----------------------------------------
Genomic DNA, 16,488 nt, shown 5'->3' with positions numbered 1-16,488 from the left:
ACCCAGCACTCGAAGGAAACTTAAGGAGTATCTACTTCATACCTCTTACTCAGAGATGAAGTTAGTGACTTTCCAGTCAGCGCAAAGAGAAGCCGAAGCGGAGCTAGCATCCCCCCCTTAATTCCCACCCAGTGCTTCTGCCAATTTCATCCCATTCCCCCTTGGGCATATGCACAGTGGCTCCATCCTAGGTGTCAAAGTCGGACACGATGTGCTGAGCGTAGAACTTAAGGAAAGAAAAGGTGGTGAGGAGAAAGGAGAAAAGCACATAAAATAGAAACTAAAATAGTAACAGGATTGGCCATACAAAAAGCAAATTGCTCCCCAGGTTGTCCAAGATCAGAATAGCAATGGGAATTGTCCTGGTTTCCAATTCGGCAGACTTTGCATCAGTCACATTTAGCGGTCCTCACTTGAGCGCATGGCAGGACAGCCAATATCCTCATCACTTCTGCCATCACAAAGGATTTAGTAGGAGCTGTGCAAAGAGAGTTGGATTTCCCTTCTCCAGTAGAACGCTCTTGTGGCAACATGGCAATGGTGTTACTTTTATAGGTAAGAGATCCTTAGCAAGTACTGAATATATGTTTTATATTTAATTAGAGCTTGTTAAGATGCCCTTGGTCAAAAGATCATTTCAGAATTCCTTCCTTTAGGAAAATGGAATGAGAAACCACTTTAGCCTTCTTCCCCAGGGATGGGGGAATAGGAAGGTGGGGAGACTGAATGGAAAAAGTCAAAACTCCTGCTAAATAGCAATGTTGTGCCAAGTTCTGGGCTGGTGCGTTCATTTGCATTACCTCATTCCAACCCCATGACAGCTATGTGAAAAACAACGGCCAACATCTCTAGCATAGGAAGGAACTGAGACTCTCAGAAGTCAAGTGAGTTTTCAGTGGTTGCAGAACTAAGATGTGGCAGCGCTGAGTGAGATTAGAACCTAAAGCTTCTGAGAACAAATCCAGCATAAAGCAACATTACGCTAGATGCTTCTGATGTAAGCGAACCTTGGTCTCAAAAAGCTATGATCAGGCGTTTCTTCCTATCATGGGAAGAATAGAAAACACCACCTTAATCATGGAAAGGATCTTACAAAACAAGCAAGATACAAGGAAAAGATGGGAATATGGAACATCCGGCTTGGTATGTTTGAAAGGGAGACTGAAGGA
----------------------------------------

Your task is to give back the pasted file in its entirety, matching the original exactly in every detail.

Genomic DNA, 16,488 nt, shown 5'->3' with positions numbered 1-16,488 from the left:
ACCCAGCACTCGAAGGAAACTTAAGGAGTATCTACTTCATACCTCTTACTCAGAGATGAAGTTAGTGACTTTCCAGTCAGCGCAAAGAGAAGCCGAAGCGGAGCTAGCATCCCCCCCTTAATTCCCACCCAGTGCTTCTGCCAATTTCATCCCATTCCCCCTTGGGCATATGCACAGTGGCTCCATCCTAGGTGTCAAAGTCGGACACGATGTGCTGAGCGTAGAACTTAAGGAAAGAAAAGGTGGTGAGGAGAAAGGAGAAAAGCACATAAAATAGAAACTAAAATAGTAACAGGATTGGCCATACAAAAAGCAAATTGCTCCCCAGGTTGTCCAAGATCAGAATAGCAATGGGAATTGTCCTGGTTTCCAATTCGGCAGACTTTGCATCAGTCACATTTAGCGGTCCTCACTTGAGCGCATGGCAGGACAGCCAATATCCTCATCACTTCTGCCATCACAAAGGATTTAGTAGGAGCTGTGCAAAGAGAGTTGGATTTCCCTTCTCCAGTAGAACGCTCTTGTGGCAACATGGCAATGGTGTTACTTTTATAGGTAAGAGATCCTTAGCAAGTACTGAATATATGTTTTATATTTAATTAGAGCTTGTTAAGATGCCCTTGGTCAAAAGATCATTTCAGAATTCCTTCCTTTAGGAAAATGGAATGAGAAACCACTTTAGCCTTCTTCCCCAGGGATGGGGGAATAGGAAGGTGGGGAGACTGAATGGAAAAAGTCAAAACTCCTGCTAAATAGCAATGTTGTGCCAAGTTCTGGGCTGGTGCGTTCATTTGCATTACCTCATTCCAACCCCATGACAGCTATGTGAAAAACAACGGCCAACATCTCTAGCATAGGAAGGAACTGAGACTCTCAGAAGTCAAGTGAGTTTTCAGTGGTTGCAGAACTAAGATGTGGCAGCGCTGAGTGAGATTAGAACCTAAAGCTTCTGAGAACAAATCCAGCATAAAGCAACATTACGCTAGATGCTTCTGATGTAAGCGAACCTTGGTCTCAAAAAGCTATGATCAGGCGTTTCTTCCTATCATGGGAAGAATAGAAAACACCACCTTAATCATGGAAAGGATCTTACAAAACAAGCAAGATACAAGGAAAAGATGGGAATATGGAACATCCGGCTTGGTATGTTTGAAAGGGAGACTGAAGGA